ng parsed. Pull
-
parsing code
can be more straightforward to understand and maintain than SAX parsing code..


3.

The standardization process

The standardization process starts off with ISO commissioning a sub
-
committee workgroup.
The workgroup issues workin
g drafts and discussion documents to interested parties (including other
standards bodies) in order to provoke discussion and comments. This will generate a lot of questions,
much discussion and usually some disagreement on what the standard should provide

and if it can
satisfy all needs (usually not). All conflicting views should be taken into account, often by way of
compromise, to progress to a
draft proposal

of the working group.

The draft proposal is discussed by the member countries' standard bodies a
nd other organizations
within each country. Comments and suggestions are collated and national views will be formulated,
before the members of ISO vote on the proposal. If rejected, the draft proposal has to consider the
objections and counter
-
proposals to

create a new draft proposal for another vote. After a lot of
feedback, modification, and compromise the proposal reaches the status of a
draft international
standard
, and ultimately an
international standard
.

The process normally takes several years to co
mplete. The original paper draft created by the designer
will differ substantially from the standard, and will contain some of the following 'features':



Various optional modes of operation, for example to allow for setup of different packet sizes at
startu
p time, because the parties could not reach consensus on the optimum packet size.



Parameters that are left undefined or allowed to take on values of a defined set at the discretion of
the implementer. This often reflects conflicting views of some of the me
mbers.



Parameters reserved for future use, reflecting that the members agreed the facility should be
provided, but could not reach agreement on how this should be done in the available time.



Various inconsistencies and ambiguities will inevitably be found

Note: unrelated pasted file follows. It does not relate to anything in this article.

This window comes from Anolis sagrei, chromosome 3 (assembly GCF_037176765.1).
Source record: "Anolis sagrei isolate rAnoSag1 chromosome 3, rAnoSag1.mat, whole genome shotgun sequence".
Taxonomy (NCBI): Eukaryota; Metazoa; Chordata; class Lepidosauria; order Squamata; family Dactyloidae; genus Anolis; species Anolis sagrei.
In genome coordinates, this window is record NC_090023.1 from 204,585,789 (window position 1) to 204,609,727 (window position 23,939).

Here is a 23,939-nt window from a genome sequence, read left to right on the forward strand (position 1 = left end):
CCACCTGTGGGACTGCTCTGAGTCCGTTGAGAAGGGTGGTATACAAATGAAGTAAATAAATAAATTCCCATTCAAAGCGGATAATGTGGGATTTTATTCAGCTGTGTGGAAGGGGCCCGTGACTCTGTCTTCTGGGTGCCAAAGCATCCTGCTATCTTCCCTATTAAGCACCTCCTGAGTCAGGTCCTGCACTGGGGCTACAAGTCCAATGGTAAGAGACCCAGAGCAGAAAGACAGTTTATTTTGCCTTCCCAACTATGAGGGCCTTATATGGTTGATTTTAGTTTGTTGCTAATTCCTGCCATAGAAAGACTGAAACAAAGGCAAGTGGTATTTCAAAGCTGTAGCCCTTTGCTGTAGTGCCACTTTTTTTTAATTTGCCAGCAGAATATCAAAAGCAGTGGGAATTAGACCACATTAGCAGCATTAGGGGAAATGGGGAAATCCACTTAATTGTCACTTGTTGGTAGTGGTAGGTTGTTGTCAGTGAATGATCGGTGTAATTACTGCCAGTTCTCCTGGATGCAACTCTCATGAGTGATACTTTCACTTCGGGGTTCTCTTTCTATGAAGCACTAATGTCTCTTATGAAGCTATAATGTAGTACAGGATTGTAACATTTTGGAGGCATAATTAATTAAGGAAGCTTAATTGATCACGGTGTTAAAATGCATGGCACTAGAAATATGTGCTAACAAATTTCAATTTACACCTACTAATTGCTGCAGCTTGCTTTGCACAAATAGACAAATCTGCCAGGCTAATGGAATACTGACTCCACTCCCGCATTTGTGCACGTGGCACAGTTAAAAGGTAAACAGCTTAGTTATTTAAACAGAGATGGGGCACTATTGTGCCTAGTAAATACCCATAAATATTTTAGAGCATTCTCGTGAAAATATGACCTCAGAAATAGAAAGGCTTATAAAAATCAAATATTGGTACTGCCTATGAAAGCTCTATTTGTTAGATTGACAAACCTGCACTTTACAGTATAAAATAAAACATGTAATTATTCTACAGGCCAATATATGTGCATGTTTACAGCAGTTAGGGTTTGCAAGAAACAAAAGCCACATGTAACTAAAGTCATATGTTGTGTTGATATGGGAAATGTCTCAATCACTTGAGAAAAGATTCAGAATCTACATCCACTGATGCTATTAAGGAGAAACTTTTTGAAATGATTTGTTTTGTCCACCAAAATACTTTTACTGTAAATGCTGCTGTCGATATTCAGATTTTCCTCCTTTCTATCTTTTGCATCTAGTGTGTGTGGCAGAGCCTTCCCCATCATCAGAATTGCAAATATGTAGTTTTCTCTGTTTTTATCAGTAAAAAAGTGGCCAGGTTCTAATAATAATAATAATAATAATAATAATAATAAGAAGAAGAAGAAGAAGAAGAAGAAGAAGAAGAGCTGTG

when implementing the standard.

International standards are reissued periodically to handle the deficiencies and reflect changing
views on the subject.







Section C

1.

Related specifications

A cluster of specifications closely related to XML have been d
eveloped, starting soon after the
initial publication of XML 1.0. It is frequently the case that the term "XML" is used to refer to XML
together with one or more of these other technologies which have come to be seen as part of the XML
core.



XML Namespaces

enable the same document to contain XML elements and attributes taken from
different vocabularies, without any
naming collisions

occurring. Although XML Namespaces are
not part of the XML specification itself, virtually all XML software also supports XML
Namespaces.



XML Base

defines the

xml:base attribute, which may be used to set the base for resolution of
relative URI references within the scope of a single XML element.



The
XML Information Set

or
XM
L infoset

describes an abstract data model for XML documents in
terms of
information items
. The infoset is commonly used in the specifications of XML languages,
for convenience in describing constraints on the XML constructs those languages allow.



xml:id V
ersion 1.0 asserts that an attribute named xml:id functions as an "ID attribute" in the sense
used in a DTD.



XPath

defines a syntax named
XPath expressions

which identifies one or more of the inte
rnal